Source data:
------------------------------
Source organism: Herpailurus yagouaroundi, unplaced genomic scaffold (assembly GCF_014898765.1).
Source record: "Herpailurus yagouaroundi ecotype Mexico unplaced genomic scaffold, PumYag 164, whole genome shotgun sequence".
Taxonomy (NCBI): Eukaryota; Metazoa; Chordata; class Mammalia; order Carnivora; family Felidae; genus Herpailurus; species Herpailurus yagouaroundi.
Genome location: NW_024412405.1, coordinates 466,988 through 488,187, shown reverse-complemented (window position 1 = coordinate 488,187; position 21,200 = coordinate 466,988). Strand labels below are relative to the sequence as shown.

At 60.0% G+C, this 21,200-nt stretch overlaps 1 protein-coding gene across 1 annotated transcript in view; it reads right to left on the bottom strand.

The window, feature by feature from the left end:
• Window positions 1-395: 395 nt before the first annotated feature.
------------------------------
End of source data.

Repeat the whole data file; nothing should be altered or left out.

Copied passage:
Source organism: Herpailurus yagouaroundi, unplaced genomic scaffold (assembly GCF_014898765.1).
Source record: "Herpailurus yagouaroundi ecotype Mexico unplaced genomic scaffold, PumYag 164, whole genome shotgun sequence".
Taxonomy (NCBI): Eukaryota; Metazoa; Chordata; class Mammalia; order Carnivora; family Felidae; genus Herpailurus; species Herpailurus yagouaroundi.
Genome location: NW_024412405.1, coordinates 466,988 through 488,187, shown reverse-complemented (window position 1 = coordinate 488,187; position 21,200 = coordinate 466,988). Strand labels below are relative to the sequence as shown.

At 60.0% G+C, this 21,200-nt stretch overlaps 1 protein-coding gene across 1 annotated transcript in view; it reads right to left on the bottom strand.

The window, feature by feature from the left end:
• Window positions 1-395: 395 nt before the first annotated feature.